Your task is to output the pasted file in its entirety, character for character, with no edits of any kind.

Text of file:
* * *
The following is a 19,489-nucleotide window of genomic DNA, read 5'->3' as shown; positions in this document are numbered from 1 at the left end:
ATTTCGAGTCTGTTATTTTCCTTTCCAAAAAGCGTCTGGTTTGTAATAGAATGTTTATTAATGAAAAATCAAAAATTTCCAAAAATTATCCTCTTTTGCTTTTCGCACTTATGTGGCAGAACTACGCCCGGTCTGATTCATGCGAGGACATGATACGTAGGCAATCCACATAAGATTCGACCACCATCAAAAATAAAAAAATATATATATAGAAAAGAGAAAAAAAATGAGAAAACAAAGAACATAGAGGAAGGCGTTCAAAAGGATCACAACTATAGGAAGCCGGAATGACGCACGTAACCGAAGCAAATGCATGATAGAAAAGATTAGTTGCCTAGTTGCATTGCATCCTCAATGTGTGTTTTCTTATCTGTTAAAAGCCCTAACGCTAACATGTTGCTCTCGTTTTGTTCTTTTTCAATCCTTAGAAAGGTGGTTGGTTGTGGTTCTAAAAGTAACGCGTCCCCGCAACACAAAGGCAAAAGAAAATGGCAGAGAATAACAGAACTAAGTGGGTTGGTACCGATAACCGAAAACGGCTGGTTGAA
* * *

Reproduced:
The following is a 19,489-nucleotide window of genomic DNA, read 5'->3' as shown; positions in this document are numbered from 1 at the left end:
ATTTCGAGTCTGTTATTTTCCTTTCCAAAAAGCGTCTGGTTTGTAATAGAATGTTTATTAATGAAAAATCAAAAATTTCCAAAAATTATCCTCTTTTGCTTTTCGCACTTATGTGGCAGAACTACGCCCGGTCTGATTCATGCGAGGACATGATACGTAGGCAATCCACATAAGATTCGACCACCATCAAAAATAAAAAAATATATATATAGAAAAGAGAAAAAAAATGAGAAAACAAAGAACATAGAGGAAGGCGTTCAAAAGGATCACAACTATAGGAAGCCGGAATGACGCACGTAACCGAAGCAAATGCATGATAGAAAAGATTAGTTGCCTAGTTGCATTGCATCCTCAATGTGTGTTTTCTTATCTGTTAAAAGCCCTAACGCTAACATGTTGCTCTCGTTTTGTTCTTTTTCAATCCTTAGAAAGGTGGTTGGTTGTGGTTCTAAAAGTAACGCGTCCCCGCAACACAAAGGCAAAAGAAAATGGCAGAGAATAACAGAACTAAGTGGGTTGGTACCGATAACCGAAAACGGCTGGTTGAA